The NFL has a simplified catch rule designed to eliminate confusion — and, the league hopes, controversy — about receptions.

Team owners unanimously approved the new language Tuesday in Orlando, Fla., using basically three elements to define a catch:

• Having control of the ball.

• Getting two feet or another body part down.

• Making a football move, such as taking a third step or extending the ball.

"We wanted to simplify and provide clarity," Pittsburgh coach and longtime competition committee member Mike Tomlin said. "It was time to do so after we got caught up in language that didn't do that. The language was obscure and confusing."

The committee reviewed dozens of plays "dozens of times," according to committee Chairman Rick McKay, president of the Atlanta Falcons.

A call that went against Steelers tight end Jesse James and cost Pittsburgh playoff positioning last season played strongly in the conversation. Just as infamous were negated catches by Dez Bryant of the Cowboys in a 2015 playoff game at Green Bay and Calvin Johnson of the Lions in 2010 against the Bears.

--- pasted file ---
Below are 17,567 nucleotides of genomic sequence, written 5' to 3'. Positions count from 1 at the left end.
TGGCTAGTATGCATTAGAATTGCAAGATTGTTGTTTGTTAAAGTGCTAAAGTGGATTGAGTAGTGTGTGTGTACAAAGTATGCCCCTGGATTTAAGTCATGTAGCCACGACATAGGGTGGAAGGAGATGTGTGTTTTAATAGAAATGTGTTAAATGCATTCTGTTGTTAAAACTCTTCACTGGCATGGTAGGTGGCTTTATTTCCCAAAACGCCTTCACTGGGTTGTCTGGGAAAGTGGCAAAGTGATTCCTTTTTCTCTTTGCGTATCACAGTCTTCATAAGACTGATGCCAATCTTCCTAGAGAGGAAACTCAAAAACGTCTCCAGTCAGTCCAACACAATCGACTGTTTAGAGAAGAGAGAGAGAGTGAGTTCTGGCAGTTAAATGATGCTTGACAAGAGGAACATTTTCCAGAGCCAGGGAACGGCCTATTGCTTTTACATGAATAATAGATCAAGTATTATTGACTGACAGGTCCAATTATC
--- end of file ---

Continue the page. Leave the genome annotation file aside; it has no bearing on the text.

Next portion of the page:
"The third-step recommendation was excellent," Packers coach Mike McCarthy said. "It cleans up a majority of the [catches] that were in question. The old rule was so technical. We're better off today than in the past."

Late Tuesday, the owners rewrote the rule on using the helmet, making it a 15-yard penalty for any player to lower his head to initiate any hit with his helmet.

"We saw so many hits when a player lowered his head and delivered a hit and either hurt himself or the player he was hitting," McKay said. "It was time for a change of this magnitude."

Also approved Tuesday was making permanent spotting the ball at the 25-yard line after a touchback on a kickoff; allowing players on injured reserve to be traded; and authorizing a designated member of the officiating department to instruct on-field game officials to eject a player for a flagrant non-football act when a foul for that act is called on the field.

A proposal to limit defensive pass interference to 15 yards, the penalty in college, was withdrawn by the New York Jets.

Etc.

• Tennessee struck a deal with quarterback Blaine Gabbert, who is expected to become Marcus Mariota's backup. Gabbert spent 2017 with Arizona and started five games.

• Seattle released practice squad quarterback Trevone Boykin shortly after his girlfriend alleged in a television interview that he physically assaulted her in Texas last week. Boykin has been involved in several off-field incidents.

• Chicago re-signed special teams captain and cornerback Sherrick McManis to a two-year contract. He tied for the team lead with 12 special teams tackles in 13 games last season.